Recruitment company Hays says a growing number of offshore marketing professionals are being pulled in to roles in New Zealand and Australia that require specialist digital skills.
“Today digital marketing managers need to be able to determine if a visitor to their company’s website, iPhone app or Facebook page is a return visitor, a loyalty member and what offers they may respond to,” says Hays general manager Jason Walker. “In the current jobs market small businesses and agencies are fighting for personnel who can do this, as well as manage accounts, run great campaigns and build content and social media marketing strategies that make an impact."
Walker says two big gaps in the local skills base are in knowledge of how to use big data to generate new revenue and how to use social media to grow a brand. These skills have more than likely not been part of a marketer's training.
"You'll find the candidates coming through have been developing that in their jobs at corporates that are at the forefront of doing these things."
In Sydney Hays finds several digital marketing jobs coming through each week but a lack of suitably skilled candidates to fill the roles, and this trend is also emerging in New Zealand, says Walker.
"There's a really limited skill set across New Zealand and Australia. People are pulling in professionals from Australia and the US for that work."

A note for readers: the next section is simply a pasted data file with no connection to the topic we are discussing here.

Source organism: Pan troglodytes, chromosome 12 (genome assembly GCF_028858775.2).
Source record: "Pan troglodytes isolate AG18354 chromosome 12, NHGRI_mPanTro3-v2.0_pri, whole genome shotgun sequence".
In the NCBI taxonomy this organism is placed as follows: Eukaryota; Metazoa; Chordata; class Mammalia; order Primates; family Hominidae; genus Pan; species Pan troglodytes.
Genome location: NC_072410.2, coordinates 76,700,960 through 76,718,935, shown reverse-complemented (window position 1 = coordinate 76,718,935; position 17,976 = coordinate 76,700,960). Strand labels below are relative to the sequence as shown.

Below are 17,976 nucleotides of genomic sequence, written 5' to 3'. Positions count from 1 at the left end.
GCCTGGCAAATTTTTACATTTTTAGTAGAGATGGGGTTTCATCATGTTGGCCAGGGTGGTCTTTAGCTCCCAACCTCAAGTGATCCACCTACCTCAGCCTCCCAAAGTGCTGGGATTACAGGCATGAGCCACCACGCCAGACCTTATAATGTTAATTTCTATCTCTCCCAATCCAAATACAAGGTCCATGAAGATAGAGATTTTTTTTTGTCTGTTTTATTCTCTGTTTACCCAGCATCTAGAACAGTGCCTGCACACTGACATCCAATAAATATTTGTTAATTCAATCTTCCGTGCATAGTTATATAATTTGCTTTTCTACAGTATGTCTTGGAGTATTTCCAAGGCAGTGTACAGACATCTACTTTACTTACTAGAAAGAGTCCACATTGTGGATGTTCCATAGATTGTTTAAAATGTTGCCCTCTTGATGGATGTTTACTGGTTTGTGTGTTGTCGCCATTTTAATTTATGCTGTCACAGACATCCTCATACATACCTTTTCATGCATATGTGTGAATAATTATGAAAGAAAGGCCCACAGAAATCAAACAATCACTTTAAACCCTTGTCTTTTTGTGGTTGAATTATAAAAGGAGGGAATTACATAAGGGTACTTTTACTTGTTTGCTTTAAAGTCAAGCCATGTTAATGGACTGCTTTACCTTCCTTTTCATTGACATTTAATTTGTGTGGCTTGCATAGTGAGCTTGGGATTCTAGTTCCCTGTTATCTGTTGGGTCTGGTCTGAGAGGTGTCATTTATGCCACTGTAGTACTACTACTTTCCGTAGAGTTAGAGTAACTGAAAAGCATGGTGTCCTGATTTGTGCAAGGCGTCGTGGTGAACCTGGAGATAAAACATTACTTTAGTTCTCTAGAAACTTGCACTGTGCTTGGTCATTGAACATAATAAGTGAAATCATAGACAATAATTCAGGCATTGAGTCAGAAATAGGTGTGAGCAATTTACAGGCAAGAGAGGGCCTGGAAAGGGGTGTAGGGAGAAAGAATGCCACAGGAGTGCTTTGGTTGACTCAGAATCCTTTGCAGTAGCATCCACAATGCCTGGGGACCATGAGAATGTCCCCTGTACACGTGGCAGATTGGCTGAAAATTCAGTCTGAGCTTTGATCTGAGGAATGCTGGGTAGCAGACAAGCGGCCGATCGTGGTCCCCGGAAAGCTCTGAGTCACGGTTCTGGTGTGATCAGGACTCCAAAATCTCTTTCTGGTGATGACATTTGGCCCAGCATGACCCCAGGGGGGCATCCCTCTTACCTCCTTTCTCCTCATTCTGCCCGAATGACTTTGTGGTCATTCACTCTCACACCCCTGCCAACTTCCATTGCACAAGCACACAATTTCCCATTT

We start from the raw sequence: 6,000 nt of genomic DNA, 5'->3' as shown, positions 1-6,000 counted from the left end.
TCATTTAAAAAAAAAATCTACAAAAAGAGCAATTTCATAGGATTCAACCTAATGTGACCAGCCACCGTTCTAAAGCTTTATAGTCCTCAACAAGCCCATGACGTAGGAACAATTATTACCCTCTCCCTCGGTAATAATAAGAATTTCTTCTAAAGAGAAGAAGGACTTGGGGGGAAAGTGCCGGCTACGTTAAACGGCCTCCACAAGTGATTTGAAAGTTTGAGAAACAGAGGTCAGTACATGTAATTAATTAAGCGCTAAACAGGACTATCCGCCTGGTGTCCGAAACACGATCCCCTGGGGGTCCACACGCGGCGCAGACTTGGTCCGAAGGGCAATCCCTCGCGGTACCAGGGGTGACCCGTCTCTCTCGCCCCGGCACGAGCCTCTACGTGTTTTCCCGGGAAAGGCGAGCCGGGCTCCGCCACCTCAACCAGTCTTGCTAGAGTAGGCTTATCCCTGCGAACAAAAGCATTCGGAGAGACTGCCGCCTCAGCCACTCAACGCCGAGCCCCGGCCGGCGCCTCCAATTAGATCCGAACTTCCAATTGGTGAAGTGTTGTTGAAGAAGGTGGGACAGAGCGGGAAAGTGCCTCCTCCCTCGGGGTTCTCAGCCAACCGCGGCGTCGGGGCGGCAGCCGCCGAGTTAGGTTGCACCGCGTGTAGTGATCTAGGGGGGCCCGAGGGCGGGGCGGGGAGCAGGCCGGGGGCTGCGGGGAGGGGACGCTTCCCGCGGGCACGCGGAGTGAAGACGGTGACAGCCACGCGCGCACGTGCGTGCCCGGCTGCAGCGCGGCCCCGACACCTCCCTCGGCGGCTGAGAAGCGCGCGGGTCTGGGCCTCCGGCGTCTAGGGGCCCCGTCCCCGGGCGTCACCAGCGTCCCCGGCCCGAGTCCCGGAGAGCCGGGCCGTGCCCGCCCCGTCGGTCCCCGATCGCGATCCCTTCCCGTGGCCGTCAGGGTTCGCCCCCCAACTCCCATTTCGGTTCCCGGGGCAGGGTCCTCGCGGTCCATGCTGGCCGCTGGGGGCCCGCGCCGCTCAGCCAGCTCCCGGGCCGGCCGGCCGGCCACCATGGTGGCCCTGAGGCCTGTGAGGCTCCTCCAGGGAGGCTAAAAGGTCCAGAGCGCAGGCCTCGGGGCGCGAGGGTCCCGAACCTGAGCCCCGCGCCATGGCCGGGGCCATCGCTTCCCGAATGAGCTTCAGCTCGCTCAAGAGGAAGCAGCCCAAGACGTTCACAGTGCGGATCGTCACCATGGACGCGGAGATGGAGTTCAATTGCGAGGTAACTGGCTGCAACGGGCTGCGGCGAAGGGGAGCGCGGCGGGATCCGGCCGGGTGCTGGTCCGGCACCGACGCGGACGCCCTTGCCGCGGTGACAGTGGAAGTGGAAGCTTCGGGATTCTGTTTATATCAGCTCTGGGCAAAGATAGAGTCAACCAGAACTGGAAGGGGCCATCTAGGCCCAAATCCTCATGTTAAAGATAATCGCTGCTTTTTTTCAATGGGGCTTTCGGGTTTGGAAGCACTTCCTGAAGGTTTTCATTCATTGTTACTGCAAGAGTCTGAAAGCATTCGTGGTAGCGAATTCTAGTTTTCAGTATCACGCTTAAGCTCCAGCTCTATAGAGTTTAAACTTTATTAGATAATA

He says it depends on the size of the company as to whether those sought are generalists with digital skills in their arsenal, or are digital marketing specialists.
Hays cites a survey by the Economist Intelligence Unit in July that showed most marketers lack the skill sets needed to understand and glean insights from big data. In the survey, 82 percent of marketers said career skills have changed, with 37 percent indicating they don’t have the skills required to analyse and understand the vast amount of data available.
The survey said the inability to apply data insights was holding back nearly half of marketers from identifying strategies that can impact the bottom line, according to Hays.
It says candidates need to upskill, and organisational leaders can play a part in this by investing in training and resources.